It is therefore a principal object of the invention to provide an improved transmissivity measuring device and method.
It is another object of the invention to provide an accurate field usable device and method for measuring transmissivity of transparencies.
These and other objects of the invention will become apparent as the detailed description of representative embodiments proceeds.
In accordance with the foregoing principles and objects of the invention, a device for measuring optical transmissivity of a transparency is described which comprises a diffuse light source (Lambertian diffuser) of controllable substantially constant luminance and preselected light emitting surface area for placement near a first side of a transparency for transmitting diffuse light along an optical axis through the transparency, a housing having a wall defining an aperture for placement near the second side of the transparency opposite the diffuse light source, and a detector in the form of a photo diode, cadmium sulfide cell or the like disposed within the housing and coaxial with and spaced a preselected distance from the aperture, the aperture being selected in size to expose all of the effective light detection surface area of said detector to the light emitting surface area of the diffuse light source.
The invention will be clearly understood from the following detailed description of representative embodiments thereof read in conjunction with the accompanying drawings wherein:
FIG. 1 is a schematic plan view of the essential components of a representative transmissivity measuring device of the invention;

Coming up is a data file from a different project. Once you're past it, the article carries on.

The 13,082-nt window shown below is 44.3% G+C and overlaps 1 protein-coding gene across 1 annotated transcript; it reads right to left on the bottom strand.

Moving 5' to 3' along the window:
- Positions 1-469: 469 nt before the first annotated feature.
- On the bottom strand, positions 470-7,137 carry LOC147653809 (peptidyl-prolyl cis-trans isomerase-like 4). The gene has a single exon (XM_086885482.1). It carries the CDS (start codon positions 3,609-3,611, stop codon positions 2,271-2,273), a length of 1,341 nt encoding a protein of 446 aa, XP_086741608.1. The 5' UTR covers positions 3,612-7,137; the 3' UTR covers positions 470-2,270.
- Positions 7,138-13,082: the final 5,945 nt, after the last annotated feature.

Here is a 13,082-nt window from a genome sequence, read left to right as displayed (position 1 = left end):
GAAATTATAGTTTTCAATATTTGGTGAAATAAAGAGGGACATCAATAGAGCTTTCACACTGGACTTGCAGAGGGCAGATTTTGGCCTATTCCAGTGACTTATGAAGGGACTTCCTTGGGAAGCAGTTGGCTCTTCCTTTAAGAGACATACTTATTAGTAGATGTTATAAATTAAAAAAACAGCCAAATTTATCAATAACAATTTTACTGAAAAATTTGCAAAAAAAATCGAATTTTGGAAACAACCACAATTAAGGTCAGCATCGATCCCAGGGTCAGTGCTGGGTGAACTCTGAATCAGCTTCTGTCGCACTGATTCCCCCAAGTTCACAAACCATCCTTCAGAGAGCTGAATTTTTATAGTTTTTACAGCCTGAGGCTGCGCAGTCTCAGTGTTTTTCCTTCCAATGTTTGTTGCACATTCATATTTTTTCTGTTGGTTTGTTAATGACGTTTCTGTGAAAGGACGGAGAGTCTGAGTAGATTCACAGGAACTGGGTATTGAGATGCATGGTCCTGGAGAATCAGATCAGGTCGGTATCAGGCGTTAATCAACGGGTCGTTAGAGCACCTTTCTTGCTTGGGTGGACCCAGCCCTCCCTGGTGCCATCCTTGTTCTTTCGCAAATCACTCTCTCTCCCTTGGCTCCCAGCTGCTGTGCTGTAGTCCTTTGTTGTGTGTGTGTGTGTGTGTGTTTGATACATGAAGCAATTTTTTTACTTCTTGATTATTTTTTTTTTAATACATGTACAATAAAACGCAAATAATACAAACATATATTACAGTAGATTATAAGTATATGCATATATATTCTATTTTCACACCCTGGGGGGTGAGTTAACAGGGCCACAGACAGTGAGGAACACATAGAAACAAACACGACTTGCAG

FIG. 2 is a diagram of the geometry of the optics governing operation of the FIG. 1 device;
FIG. 3 is a schematic plan view of a form of the invention using a lens to achieve large uniform illumination distance;
FIG. 4 is a diagram of the geometry of the optics for uniform illumination distance using an infinite source in the FIG. 3 device;
FIG. 5 is an electrical schematic of a representative circuit for controlling the detector of the FIG. 1 or FIG. 3 devices; and
FIG. 6 is an electrical schematic of a representative circuit for controlling the source of the FIG. 1 or FIG. 3 devices.
Referring now to FIG. 1, shown therein is a schematic plan view of the essential components of an optical transmissivity measuring device of the invention. FIG. 2 illustrates the geometry of the optics governing operation of the FIG. 1 device. The invention includes two distinct components, source 10 and detector 11, which in making measurements of transmissivity are placed on respective opposite sides of and in substantial contact with transparency 13 under examination.